Angela Hopkins grew up in a chaotic household - at age 11, she was the center of a messy divorce between her mother and father. Highly rebellious, she escaped into a world of heavy metal, and parties. After a brief flirtation with college, Angela dropped out and became a bartender. It was there where she met Spike. Sensing he was damaged as well, the two quickly grew close. Spike would stay and drink until Angela closed up, and the two would continue partying until Spike had to get up for work. This continued for months, until Spike's father suffered a major heart attack. The near-death of his estranged father caused Spike to quickly reshuffle his priorities. Angela reluctantly went along with Spike's new focus - opting to continue on with college. She eventually found a job in a hospital, and became an office supervisor. In 1992, the two married - and have since had three kids. While the two were initially close, the burdens of having three kids, plus Spike's repeated lapses into self-pitying moroseness about his missed opportunity to help the Autobots have created a distance between the two. As their youngest prepares to enter high school, Angela is starting to see her life in a post-Spike setting after their kids graduate high school and leave the house.
Named after Spike's mother, Susan gravitated to science at an early age. In addition to her love for science, she also found a love for board games and 80s goth/goth-lite music like Joy Division, The Cure, and Echo and the Bunnyman. Though she has a deep love for her mother and father, she's made it her mission in high school and college to obtain a future where she would never be an office manager or an auto mechanic.
Mischevious, precocious, and conspiratorial, Olivia quickly gravitated toward her father because of her repeated desire to "take stuff apart and learn about them." Olivia possesses a sarcastic sense of humor that can borderline on cruel. She incessantly loves teasing and tormenting her little brother. She's endured her share of groundings, but in the back of her mind, she always evaluates the punishment verses the reward, and usually for Olivia, the award wins out.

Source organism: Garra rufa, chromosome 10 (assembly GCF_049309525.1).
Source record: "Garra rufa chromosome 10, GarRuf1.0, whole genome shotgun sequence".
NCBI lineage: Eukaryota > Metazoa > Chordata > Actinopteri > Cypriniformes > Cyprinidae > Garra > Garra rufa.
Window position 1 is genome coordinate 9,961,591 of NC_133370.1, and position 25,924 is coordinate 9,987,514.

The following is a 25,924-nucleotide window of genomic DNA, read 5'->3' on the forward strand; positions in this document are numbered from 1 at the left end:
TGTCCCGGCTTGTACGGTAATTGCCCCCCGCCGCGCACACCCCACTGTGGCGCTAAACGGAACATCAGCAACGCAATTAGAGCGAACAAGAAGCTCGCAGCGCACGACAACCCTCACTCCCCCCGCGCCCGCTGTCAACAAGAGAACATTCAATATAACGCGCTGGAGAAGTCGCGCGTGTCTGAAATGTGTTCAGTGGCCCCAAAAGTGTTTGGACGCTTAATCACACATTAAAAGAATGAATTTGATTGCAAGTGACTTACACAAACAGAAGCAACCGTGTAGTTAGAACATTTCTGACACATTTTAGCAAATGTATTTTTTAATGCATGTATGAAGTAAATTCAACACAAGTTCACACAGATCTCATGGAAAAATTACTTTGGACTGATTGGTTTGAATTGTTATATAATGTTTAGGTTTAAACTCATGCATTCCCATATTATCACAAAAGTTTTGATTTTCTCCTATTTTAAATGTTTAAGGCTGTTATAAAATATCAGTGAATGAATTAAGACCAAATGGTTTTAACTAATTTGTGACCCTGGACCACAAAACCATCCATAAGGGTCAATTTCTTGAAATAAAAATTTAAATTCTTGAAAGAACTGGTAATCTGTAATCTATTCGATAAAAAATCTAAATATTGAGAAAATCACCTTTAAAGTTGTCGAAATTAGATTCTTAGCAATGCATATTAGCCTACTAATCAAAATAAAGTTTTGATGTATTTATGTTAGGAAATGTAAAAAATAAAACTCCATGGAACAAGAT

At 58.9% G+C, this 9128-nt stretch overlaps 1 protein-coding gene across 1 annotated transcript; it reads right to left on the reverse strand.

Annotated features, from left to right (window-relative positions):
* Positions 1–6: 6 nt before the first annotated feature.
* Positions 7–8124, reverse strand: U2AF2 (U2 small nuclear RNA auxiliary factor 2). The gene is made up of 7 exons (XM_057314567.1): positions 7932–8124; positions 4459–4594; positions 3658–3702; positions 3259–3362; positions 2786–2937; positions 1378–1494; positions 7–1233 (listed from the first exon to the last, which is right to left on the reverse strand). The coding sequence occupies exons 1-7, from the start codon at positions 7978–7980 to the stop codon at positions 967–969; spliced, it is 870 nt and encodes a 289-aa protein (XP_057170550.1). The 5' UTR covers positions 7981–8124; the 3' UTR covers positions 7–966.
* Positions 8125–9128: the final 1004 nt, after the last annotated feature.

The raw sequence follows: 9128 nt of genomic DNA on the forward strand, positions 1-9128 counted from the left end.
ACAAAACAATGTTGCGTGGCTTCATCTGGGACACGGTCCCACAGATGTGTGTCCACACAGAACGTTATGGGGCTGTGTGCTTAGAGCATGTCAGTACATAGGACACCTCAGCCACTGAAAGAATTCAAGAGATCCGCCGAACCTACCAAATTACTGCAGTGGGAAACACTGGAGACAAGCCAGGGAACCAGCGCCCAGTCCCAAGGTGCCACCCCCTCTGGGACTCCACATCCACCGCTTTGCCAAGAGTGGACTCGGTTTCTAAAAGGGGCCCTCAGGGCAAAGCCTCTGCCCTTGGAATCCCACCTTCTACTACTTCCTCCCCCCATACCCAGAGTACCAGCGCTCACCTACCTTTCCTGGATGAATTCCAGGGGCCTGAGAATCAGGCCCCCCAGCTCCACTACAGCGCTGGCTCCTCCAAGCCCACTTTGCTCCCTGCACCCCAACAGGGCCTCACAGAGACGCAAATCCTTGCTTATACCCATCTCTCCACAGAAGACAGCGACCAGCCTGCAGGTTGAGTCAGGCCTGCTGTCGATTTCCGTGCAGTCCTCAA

Warm, caring, and sensitive, David Witwicky is the youngest, and presumably last Witwicky family member for Spike and Angela. Early on, David showcased a vivid imagination and accelerated reading ability. David idolizes his uncle (author Buster Witwicky), who he routinely sends short stories. He wrote his first story at age 9, and had a mix of Disney-like innocence and a dark, Burtonesque whimsey. At age 10, David began to gravitate toward Disney movies like The Little Mermaid and Frozen. He also caught on to My Little Pony. His father became concerned at his son's interest in the "Brony" culture, and he routinely has tried to get David to show interest either in Spike's own profession, or at least more male-centric superheroes. To which David has expressed little to no interest. Despite the differences, Spike and Angela have been supportive in all of David's pursuits. Partly due to their love for all of their kids, but also because Spike wouldn't hear the end of it from Buster if he tried to turn David into something he isn't. David has been told his imagination is near-limitless. However, his family's financial means are definitely limited. And oftentimes, David wishes they could be living in a Tony Stark-style world, and not the world where dad and mom occasionally shuffle bills from paycheck to paycheck.
As a teenager, David began to gravitate toward the world of comics, especially Spiderman and X-Men. Taking comfort in characters like Wiccan and Hulkling, David decided to come out as gay to his family. At first, David's revelation shook Spike and Angela. Spike saw David's revelation as more of a failure of parenting on his end, rather than a natural state of things. However, after a few tense weeks, and with Buster's help, Spike came around to be a fully supportive dad. After all, he knew how much pain comes to a person when a dad isn't supportive of his son's interests.
- What If...Sparkplug said "No"? : Sparkplug makes a quick decision to not help the Autobots after getting rescued by the Autobots. Sparkplug stands by the decision, but his decision has lifetime implications for Spike.
- The Author and The Mechanic : The repercussions of Sparkplug's decision not to thelp the Autobots comes fast and furious in the Witwicky household. Spike drifts away from his dad, and begins to mess up at his father's work, which gets him in hot water with Sparkplug. Years pass, Spike gets his act together, successfully continues his father's business, but a book signing shows Spike's accomplishments pale in comparison to his little brother.